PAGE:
The ACM Journal 2014 Q3

What to do if the Stock Market Corrects

 

Lately, volatility seems to have returned to the stock market. It is impossible to tell if this is just normal, short-term jitters over world events, or if we are on the verge of a more significant downturn. There are certainly those arguing that stocks are overdue for a fall, but I’m not sure I agree with those sentiments. However, even if the stock market does take a turn for the worse, there are strategies we employ to ease the pain somewhat. Below is an excerpt of a recent article we wrote for the Rochester Business Journal that addresses what we do if and when stocks turn down.

First off, don’t panic. Selling at the bottom may cause damage that your portfolio will never be able to recoup. It can be painful to watch your portfolio decline in value, particularly if you are relying on it to meet living expenses. However, ask yourself what has changed as a result of the market’s decline. Are people still going to work? Are companies still trying to earn profits? Is the economy still functioning? If so, there probably is no reason to expect Armageddon. During times of market extremes it may seem like stocks are never going to rebound, but in over 200 years of history, they always have.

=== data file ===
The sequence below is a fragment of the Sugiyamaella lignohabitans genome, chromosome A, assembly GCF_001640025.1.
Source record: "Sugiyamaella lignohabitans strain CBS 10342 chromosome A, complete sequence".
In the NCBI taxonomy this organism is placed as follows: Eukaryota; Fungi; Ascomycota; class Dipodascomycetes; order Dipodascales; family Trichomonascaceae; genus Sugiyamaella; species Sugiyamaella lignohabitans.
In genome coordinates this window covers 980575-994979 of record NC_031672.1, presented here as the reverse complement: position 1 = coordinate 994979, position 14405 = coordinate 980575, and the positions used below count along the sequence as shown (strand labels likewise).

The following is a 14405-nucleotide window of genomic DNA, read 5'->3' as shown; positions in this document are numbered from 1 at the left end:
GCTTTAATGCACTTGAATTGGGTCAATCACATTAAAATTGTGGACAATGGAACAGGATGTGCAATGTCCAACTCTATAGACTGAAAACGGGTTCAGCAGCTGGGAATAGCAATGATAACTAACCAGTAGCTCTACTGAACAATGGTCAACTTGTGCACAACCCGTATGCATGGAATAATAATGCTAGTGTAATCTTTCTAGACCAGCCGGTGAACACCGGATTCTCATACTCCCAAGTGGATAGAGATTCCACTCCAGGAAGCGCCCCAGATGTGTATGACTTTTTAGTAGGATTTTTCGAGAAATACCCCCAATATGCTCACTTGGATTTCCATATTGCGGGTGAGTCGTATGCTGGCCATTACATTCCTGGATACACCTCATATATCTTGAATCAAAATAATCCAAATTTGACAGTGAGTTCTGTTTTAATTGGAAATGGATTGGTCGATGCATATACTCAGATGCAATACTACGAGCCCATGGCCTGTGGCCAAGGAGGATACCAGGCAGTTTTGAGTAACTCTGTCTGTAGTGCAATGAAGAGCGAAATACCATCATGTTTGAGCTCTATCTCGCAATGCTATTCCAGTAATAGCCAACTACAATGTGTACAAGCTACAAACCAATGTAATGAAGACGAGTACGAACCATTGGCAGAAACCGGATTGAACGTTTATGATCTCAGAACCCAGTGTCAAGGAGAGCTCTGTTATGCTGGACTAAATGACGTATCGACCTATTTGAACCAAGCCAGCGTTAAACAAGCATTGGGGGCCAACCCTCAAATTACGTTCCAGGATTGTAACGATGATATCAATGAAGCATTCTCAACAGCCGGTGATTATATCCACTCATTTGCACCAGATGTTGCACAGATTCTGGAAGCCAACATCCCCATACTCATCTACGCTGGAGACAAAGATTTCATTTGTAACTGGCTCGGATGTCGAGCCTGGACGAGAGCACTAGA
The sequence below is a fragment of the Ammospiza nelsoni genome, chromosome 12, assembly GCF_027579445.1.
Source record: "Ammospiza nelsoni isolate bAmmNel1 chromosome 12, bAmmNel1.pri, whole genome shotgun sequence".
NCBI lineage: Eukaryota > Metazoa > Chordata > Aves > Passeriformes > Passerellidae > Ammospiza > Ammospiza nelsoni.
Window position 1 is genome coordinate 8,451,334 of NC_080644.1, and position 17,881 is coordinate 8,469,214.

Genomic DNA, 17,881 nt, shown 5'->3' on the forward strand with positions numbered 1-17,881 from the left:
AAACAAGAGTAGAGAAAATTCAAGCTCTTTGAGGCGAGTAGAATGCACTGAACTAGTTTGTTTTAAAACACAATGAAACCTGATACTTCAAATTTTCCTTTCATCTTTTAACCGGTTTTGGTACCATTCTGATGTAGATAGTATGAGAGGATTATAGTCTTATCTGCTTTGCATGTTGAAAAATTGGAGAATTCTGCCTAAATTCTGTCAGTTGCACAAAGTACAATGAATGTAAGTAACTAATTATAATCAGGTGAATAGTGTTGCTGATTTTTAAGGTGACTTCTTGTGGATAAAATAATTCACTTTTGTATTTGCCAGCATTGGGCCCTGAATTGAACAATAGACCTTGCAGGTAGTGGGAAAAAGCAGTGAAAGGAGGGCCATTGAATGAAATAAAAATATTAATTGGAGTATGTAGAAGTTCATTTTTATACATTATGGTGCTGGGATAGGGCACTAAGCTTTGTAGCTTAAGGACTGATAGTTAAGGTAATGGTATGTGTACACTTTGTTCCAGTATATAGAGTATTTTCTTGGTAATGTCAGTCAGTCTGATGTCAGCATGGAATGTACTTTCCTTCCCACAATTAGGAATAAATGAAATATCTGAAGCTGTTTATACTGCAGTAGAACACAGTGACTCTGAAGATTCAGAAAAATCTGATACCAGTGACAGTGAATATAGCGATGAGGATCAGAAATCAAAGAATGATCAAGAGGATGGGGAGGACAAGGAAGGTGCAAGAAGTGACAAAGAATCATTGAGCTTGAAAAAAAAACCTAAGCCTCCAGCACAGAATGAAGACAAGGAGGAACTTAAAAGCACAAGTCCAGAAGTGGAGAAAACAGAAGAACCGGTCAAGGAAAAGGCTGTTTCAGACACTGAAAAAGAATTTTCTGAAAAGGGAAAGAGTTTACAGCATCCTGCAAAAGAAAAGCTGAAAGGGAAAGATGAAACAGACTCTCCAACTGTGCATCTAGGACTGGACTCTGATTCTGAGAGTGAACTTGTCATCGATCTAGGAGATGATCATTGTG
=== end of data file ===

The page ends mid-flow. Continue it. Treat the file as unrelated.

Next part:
Selling to stop the pain may feel good at the time, but in order to be successful at timing market peaks and troughs, you not only have to get out of the market at the right time, but you also have to get back in before it rebounds. There isn’t much evidence that investors, or investment advisors, have employed this strategy profitable over time.

As stocks fall, it is likely that your portfolio will need to be rebalanced, since severe market swings will probably skew your portfolio away from its allocation targets. For example, a portfolio that targets 60% in stocks and 40% in bonds would be roughly only 45% in stocks and 55% in bonds after a 40% decline in stocks and a 5% rise in bonds, similar to what happened in 2008. Clearly, this is a different, and more conservative risk profile than you started with.

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